The upshot: Oklahoma's upset loss threw the Bowl Championship Series into turmoil when the Sooners fell to No. 3 in both major polls after the game. But they remained No. 1 in the final BCS poll, qualifying for a shot at the national championship against LSU in the Sugar Bowl. But the Tigers claimed a 21-14 victory over the Sooners -- the first of Stoops' current streak of five consecutive BCS bowl losses.
That loss dropped the Sooners to 12-2 for the season as they finished No. 3 in the final Associated Press poll.
Despite the loss against Kansas State, White won the Heisman Trophy the week after the game. He nosed out Pittsburgh wide receiver Larry Fitzgerald by 128 points to become the first Oklahoma quarterback to win the award.
Kansas State's victory boosted the Wildcats into the Fiesta Bowl in their first BCS bowl trip in school history. But Ohio State claimed a 35-28 victory in that game, snapping the Wildcats' seven-winning streak coming into the game. Kansas State finished the season 11-4 and No. 14 in the final AP poll, the last time the Wildcats were ranked at the end of the season.
9. Emotional A&M victory brings closure after Bonfire tragedy.
10. Roll left: James Brown guarantees victory and then lives up to his prediction.
11. When BCS meant "Boo Chris Simms" after Colorado's upset.
12. A Buffalo stampede: Six Brown TDs lead CU to first Big 12 title game.
13. Run, Ricky, run. Ricky Williams breaks career rushing record.
14. Wild game, wilder post-game rants when Gundy and Leach meet in 2007.
15. Rout 66: No, that score wasn't a typo.
16. KSU finally slays the Cornhuskers.
17. Kingsbury and Long hook up in a pa
ssing duel for the ages.
18. Henery and Suh make Colorado blue.
19. Stunning OSU rally leads to Stoops' first home loss.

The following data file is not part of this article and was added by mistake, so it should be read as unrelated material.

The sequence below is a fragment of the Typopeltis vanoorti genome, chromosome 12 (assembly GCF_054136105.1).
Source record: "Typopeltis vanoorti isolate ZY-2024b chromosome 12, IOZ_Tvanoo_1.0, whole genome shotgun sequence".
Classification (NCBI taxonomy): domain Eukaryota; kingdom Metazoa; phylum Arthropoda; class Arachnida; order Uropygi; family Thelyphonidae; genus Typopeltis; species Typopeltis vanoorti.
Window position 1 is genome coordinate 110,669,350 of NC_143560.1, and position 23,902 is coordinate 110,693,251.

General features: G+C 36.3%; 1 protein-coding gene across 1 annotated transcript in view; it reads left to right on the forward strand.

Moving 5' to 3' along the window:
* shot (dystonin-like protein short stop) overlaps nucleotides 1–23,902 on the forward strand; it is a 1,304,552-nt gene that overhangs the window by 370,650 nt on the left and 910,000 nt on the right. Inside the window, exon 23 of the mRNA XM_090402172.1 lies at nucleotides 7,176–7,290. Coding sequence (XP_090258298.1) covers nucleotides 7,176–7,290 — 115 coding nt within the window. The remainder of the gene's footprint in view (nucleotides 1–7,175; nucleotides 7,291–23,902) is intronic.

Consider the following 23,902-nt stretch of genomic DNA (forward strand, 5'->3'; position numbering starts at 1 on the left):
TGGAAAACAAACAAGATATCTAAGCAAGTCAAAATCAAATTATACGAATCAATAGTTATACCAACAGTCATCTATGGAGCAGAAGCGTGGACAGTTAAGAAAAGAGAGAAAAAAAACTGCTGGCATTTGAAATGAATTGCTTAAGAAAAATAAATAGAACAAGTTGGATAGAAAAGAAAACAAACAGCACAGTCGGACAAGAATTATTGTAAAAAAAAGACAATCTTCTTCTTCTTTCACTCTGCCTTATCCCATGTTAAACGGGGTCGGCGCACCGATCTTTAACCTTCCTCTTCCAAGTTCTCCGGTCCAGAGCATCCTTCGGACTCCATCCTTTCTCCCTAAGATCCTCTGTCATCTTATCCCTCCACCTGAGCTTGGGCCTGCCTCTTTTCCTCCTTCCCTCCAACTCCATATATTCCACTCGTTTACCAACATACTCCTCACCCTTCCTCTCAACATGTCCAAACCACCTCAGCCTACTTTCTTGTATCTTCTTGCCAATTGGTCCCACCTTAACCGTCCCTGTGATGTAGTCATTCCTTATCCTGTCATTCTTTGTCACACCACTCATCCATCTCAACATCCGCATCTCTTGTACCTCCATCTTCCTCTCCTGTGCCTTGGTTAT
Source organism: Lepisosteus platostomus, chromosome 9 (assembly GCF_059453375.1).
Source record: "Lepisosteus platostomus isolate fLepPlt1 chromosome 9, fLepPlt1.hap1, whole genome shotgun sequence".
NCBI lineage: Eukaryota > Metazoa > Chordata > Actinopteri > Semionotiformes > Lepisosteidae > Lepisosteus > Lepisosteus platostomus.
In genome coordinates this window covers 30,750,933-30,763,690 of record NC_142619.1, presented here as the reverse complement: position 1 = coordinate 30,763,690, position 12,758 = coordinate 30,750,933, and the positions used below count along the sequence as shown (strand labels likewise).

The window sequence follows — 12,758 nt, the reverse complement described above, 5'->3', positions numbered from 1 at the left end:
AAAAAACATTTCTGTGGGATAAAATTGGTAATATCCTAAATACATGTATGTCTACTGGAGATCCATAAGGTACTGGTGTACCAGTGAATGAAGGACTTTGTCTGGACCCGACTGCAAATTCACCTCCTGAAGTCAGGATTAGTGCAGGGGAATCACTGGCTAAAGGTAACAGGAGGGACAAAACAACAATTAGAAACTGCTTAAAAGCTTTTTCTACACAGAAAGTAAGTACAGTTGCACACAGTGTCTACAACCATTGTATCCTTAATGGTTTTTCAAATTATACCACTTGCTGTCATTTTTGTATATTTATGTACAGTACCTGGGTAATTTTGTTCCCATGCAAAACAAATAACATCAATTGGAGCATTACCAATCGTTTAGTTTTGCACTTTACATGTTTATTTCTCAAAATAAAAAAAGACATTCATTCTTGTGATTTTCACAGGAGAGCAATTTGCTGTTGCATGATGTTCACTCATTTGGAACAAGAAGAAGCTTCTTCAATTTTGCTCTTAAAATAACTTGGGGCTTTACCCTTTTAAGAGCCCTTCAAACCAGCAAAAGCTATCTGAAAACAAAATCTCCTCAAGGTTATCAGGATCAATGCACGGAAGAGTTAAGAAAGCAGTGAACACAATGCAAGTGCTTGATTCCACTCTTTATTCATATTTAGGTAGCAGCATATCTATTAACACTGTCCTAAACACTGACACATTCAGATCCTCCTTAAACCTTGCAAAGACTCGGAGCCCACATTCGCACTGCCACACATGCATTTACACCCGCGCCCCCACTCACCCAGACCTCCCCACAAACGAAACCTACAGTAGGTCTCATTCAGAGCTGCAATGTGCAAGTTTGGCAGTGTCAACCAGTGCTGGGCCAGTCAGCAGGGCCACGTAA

20. It's never over for Texas Tech until it's over.
21. Reesing to Meier. Again and again.
22. A Texas-sized comeback -- Texas over Oklahoma State in 2004.
23. A Border War unlike any of the rest -- Missouri over Kansas in 2007.
24. Seneca Wallace's wild TD run vs. Texas Tech in 2001.
25. Baylor's "So Much for Taking a Knee" against UNLV in 1999.
Posted by ESPN.com's Tim Griffin
I haven't had a mailbag in a couple of weeks because of some outstanding assignments. The letters have kept coming in, including some questions that were interesting. I thought this thought-provoking query from a reader in Nebraska merited its own answer in a separate post, along with a chart that explains my answer.
So here's the bonus question and watch Friday for a usual mailbag coming. It will have a lot of topical questions and answers about Big 12 football.
Jack Nelson from Lincoln, Neb.: Hey Tim, love your blog. But I've got one question after reading your post about Colorado the other day. How can you discount Nebraska's returning talent when you compare them against the Buffaloes or anybody else in the North. Any reasons that you think the Buffaloes stack up better than the Cornhuskers?
Griffin: Jack, thanks for the compliment and also know that I thought only that Colorado could be competitive in the North because of an experienced, deep running game, along with a strong returning offensive line.